Crossing over

I ventured into Victoria yesterday. I was delivering a load of paintings to the owner of Koopman’s Gallery in Dunkeld. I could only travel seventy kilometres into the state so she met me at a little town called Coleraine where we exchanged the goods.

It was quite a procedure to get there: an early-morning application and subsequent approval from SA Police and a COVID test before departing with a requirement to repeat weekly. Once I’d surreptitiously handed over the art work (maskless – oops) I felt like I’d been involved in some clandestine drug deal.

It is certainly a bizarre time when Australian state borders are closed or have limited penetrability. We are so accustomed to freedom of movement in our country that the flashing ROAD CLOSED sign coming into South Australia was slightly disturbing. It was a reminder, in this state where the Coronavirus is partially disappearing into memory and social distancing seems a product of mere politeness, that the world is still in turmoil. Increasingly so.

I am yet to see today whether Victoria has had a third consecutive count of zero new cases. From afar, this seems like an extraordinary achievement. I have no doubt it has also been arduous. And long. And destructive. But, perhaps, successful. I am overwhelmed, can barely understand, the rates of infection in other parts of the world. May our isolation protect us a little.

And so, as I head to the studio to paint trees in crazy colours, I wonder whether I should be creating some sort of artistic response to this phenomenon that is, hopefully, a once-in-a-lifetime event. On the other hand, there are others better equipped to do that and trees are a little bit alive and hopeful. I’ll probably stick to the usual modus operandi, now that I think about it.

Until later,

Kirsten

One thought on “Crossing over

  1. Hi Kirsten,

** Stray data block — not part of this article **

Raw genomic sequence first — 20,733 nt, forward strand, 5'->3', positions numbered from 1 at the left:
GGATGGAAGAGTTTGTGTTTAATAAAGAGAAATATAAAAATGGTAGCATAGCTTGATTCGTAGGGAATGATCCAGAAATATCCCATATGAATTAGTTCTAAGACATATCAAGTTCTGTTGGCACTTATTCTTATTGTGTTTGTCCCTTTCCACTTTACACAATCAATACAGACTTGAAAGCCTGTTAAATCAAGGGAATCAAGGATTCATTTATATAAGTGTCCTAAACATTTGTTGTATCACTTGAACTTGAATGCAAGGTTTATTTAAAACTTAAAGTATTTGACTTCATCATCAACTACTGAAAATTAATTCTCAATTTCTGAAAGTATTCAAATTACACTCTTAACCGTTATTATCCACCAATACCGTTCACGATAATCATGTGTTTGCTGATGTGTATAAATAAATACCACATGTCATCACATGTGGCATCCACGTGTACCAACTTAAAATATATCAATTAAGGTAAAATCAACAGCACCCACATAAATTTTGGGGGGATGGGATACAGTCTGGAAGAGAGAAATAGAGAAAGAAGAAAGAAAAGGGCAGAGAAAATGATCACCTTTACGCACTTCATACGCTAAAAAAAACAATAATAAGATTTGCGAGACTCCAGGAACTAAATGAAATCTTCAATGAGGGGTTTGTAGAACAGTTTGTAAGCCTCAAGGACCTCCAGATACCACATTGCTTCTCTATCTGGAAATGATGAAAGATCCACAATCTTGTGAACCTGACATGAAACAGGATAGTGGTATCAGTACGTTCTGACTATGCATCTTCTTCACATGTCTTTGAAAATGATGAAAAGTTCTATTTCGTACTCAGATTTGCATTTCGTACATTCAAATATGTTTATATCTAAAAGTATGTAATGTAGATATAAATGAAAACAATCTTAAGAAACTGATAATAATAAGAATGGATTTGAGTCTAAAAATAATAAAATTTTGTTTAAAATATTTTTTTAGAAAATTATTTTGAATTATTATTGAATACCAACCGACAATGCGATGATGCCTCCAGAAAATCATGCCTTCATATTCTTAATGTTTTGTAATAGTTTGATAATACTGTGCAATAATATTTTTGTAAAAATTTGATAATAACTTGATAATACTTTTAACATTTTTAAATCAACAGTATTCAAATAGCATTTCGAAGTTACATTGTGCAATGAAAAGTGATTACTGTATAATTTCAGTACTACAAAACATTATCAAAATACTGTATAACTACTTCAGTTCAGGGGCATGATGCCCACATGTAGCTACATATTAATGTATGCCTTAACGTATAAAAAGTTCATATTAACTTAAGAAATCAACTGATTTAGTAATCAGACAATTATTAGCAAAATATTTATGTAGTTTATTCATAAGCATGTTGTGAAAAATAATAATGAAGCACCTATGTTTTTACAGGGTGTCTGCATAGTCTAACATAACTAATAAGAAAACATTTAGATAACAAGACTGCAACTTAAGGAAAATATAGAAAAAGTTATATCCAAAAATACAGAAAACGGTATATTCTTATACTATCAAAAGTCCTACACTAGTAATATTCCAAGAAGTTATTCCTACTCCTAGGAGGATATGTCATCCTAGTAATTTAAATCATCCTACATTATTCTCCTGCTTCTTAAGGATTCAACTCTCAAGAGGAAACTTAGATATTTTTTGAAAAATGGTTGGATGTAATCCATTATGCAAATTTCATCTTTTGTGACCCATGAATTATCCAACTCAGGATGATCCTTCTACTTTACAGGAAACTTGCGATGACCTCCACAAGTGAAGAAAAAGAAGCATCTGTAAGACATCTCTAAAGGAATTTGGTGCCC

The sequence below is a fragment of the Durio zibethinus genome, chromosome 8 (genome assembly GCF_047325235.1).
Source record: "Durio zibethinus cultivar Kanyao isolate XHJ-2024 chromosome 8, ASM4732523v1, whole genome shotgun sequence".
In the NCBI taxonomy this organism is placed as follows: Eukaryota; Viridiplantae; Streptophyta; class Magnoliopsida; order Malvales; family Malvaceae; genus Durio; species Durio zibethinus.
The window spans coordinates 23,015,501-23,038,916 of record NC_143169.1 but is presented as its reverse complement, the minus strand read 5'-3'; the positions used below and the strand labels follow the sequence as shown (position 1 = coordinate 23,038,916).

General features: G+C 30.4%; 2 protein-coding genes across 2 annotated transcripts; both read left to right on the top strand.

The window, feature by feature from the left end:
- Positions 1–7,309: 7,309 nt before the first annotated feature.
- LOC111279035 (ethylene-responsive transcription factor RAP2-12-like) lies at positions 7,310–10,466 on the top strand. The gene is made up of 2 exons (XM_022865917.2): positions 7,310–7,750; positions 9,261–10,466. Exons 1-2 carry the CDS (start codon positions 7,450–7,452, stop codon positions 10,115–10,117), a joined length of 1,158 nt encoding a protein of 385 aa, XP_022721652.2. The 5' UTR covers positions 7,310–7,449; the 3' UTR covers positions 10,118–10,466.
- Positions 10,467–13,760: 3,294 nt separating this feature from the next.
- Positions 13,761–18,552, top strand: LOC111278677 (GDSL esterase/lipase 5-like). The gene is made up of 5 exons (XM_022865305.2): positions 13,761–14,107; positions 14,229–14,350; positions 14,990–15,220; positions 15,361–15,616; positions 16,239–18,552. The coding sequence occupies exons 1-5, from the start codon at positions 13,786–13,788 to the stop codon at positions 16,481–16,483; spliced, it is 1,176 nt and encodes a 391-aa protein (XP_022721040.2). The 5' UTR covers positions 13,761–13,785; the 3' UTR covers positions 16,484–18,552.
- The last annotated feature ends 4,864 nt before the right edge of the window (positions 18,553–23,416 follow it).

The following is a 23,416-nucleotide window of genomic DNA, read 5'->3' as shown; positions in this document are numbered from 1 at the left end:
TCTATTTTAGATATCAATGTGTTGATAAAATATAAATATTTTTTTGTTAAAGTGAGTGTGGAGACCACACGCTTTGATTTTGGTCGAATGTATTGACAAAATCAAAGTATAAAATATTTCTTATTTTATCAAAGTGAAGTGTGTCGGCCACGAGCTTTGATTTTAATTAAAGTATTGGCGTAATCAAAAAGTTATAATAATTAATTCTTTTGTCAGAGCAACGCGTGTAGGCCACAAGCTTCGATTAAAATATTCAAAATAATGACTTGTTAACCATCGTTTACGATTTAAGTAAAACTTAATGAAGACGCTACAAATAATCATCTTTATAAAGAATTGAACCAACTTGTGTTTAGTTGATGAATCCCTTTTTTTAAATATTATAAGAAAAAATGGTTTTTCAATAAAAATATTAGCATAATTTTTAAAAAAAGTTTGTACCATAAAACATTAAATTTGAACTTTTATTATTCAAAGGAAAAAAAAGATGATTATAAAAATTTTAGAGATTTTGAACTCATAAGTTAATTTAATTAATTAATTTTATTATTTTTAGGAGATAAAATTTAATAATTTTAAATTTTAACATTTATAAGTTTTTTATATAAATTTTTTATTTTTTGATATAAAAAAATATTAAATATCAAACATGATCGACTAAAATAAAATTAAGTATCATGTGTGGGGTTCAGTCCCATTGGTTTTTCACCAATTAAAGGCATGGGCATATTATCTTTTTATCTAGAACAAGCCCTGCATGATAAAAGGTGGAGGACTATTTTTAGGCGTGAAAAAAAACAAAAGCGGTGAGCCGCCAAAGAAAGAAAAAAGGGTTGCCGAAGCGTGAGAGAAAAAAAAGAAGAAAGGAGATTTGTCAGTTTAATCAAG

How strange it is to be having to plan a little hop over the border. Yet stranger still that we are now grateful to be allowed even this freedom.  What a year it has been.

    Last night, I came home from a longer than usual stint in Naracoorte.   Even though we are very lucky in SA, you’ll understand that my work hours revolve around Covid precautions.   

    To me, it is a great relief and de-stressor to arrive home. To shut the gate behind me and continue down the long driveway past the flowers and trees; to be home among my family, pets, books and loved surroundings.   And to gaze at your beautiful painting.  It has a timeless peace about it.    Something that I would hate to ever lose. 

    I vaguely remember a quote from the Queen Mother (of all people) about World War 11.   Something along the lines of , “We are in this war with you, amongst you, helping you. But whilst we are all in this war, we are not of this war.  Let us remember what we are.”   Apparently she would visit the bombed streets wearing her best, most colourful dresses and hats to try to cheer people up.   Apparently it worked. 

    Sometimes, it is best to be timeless. 

    Best wishes,  Terri

    n 28/10/2020 9:26:56 AM, Everyday Thoughts of an Artist wrote: Kirsten Johnston posted: “I ventured into Victoria yesterday. I was delivering a load of paintings to the owner of Koopman’s Gallery in Dunkeld. I could only travel seventy kilometres into the state so she met me at a little town called Coleraine where we exchanged the goods. It “

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